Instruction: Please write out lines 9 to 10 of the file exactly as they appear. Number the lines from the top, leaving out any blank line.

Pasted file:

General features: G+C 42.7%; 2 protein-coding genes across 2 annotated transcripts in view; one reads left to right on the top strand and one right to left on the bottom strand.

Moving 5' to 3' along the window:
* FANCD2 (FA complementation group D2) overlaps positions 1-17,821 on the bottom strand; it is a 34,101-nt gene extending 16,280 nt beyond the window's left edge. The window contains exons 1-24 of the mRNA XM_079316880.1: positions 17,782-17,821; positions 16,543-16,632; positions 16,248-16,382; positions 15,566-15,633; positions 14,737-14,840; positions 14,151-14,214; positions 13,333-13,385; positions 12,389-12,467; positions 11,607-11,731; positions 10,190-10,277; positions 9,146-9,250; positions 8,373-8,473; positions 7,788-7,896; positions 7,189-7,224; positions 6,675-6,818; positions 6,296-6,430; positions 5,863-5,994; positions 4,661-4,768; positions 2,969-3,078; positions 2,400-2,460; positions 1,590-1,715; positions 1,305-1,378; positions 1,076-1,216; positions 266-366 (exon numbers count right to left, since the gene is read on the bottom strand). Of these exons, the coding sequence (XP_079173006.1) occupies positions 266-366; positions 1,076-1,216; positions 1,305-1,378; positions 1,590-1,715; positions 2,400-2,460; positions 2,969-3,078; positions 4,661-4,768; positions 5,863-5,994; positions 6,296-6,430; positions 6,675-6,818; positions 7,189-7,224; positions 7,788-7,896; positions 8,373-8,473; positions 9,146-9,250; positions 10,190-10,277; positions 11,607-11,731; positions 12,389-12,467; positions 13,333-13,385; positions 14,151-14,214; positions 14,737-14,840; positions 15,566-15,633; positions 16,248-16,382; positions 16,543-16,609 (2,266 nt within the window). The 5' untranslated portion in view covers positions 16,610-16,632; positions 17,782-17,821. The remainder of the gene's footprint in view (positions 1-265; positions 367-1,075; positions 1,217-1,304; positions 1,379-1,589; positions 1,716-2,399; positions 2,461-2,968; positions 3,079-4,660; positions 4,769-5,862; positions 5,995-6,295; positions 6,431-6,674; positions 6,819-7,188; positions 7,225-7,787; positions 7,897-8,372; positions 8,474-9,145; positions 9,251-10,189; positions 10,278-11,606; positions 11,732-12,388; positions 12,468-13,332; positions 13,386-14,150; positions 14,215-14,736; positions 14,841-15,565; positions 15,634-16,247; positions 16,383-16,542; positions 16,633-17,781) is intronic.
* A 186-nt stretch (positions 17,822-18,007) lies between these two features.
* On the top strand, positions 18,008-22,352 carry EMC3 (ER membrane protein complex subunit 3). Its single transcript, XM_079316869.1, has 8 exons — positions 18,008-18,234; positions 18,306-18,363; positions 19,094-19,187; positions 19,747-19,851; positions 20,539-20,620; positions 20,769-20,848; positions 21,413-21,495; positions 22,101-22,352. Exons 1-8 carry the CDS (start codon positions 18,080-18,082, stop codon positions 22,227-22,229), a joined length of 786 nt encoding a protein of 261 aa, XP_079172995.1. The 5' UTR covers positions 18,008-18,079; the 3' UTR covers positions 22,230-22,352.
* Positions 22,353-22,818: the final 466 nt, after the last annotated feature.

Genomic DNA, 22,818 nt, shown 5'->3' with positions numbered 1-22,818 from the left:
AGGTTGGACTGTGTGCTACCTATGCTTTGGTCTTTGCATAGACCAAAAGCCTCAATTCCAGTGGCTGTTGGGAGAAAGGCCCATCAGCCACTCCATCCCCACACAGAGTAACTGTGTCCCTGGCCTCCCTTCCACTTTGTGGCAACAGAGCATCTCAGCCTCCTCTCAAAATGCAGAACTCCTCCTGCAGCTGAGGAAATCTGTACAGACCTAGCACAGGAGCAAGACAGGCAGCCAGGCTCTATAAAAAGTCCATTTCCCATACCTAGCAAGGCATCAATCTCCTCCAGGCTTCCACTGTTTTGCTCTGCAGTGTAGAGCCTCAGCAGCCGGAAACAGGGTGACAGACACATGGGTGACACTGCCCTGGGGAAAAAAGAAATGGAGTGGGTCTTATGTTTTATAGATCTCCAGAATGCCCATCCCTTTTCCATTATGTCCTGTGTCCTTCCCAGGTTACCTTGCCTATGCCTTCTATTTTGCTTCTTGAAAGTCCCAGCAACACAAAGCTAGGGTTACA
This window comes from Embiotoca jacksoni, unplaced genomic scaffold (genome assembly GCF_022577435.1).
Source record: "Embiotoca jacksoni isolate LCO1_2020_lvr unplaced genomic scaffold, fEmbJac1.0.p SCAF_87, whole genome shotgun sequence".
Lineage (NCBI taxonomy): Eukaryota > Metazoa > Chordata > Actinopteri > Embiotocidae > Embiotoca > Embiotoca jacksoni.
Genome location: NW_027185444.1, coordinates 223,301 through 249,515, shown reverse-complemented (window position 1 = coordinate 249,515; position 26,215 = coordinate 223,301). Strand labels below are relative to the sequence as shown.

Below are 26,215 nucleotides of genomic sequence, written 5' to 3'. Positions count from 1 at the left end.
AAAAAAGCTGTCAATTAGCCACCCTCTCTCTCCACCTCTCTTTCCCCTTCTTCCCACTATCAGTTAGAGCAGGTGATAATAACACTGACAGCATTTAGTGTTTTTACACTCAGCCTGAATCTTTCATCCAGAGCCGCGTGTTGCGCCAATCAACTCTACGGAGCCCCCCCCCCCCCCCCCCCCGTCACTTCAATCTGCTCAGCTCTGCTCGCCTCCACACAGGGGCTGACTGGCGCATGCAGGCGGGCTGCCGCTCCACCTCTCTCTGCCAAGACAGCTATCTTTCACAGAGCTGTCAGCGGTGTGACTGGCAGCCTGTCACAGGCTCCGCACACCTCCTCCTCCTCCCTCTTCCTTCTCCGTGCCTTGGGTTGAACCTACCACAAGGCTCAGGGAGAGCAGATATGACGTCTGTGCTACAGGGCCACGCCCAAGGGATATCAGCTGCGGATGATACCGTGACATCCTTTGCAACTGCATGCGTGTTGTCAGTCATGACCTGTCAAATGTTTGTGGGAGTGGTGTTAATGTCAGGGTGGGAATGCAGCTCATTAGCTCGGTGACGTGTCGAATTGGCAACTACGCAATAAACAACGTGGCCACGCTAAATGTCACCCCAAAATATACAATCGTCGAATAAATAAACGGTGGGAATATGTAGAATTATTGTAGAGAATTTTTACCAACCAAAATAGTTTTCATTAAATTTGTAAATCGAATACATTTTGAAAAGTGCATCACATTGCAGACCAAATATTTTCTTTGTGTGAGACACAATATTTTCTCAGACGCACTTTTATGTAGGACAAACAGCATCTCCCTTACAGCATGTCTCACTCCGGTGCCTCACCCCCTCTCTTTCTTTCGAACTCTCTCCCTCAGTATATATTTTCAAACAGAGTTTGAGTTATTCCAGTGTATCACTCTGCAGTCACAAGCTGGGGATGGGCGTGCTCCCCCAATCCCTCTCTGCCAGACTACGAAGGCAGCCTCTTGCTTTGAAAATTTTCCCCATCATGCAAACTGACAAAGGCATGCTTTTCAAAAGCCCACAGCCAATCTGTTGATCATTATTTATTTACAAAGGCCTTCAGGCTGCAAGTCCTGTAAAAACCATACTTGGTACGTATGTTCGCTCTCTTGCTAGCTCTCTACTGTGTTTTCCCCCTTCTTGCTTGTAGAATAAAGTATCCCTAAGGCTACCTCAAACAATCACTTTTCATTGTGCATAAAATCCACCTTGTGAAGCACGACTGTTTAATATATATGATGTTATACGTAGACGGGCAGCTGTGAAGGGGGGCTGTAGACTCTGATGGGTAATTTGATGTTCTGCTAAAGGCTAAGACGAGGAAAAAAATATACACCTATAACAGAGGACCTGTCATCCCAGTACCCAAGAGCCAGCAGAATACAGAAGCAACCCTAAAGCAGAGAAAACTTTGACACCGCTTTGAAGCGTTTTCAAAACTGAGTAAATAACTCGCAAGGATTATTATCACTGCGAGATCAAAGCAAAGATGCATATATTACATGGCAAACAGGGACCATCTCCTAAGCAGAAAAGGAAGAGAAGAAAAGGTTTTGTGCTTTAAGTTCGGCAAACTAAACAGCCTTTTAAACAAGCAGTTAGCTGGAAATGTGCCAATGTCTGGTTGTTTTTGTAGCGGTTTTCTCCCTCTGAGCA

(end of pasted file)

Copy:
This window comes from Embiotoca jacksoni, unplaced genomic scaffold (genome assembly GCF_022577435.1).
Source record: "Embiotoca jacksoni isolate LCO1_2020_lvr unplaced genomic scaffold, fEmbJac1.0.p SCAF_87, whole genome shotgun sequence".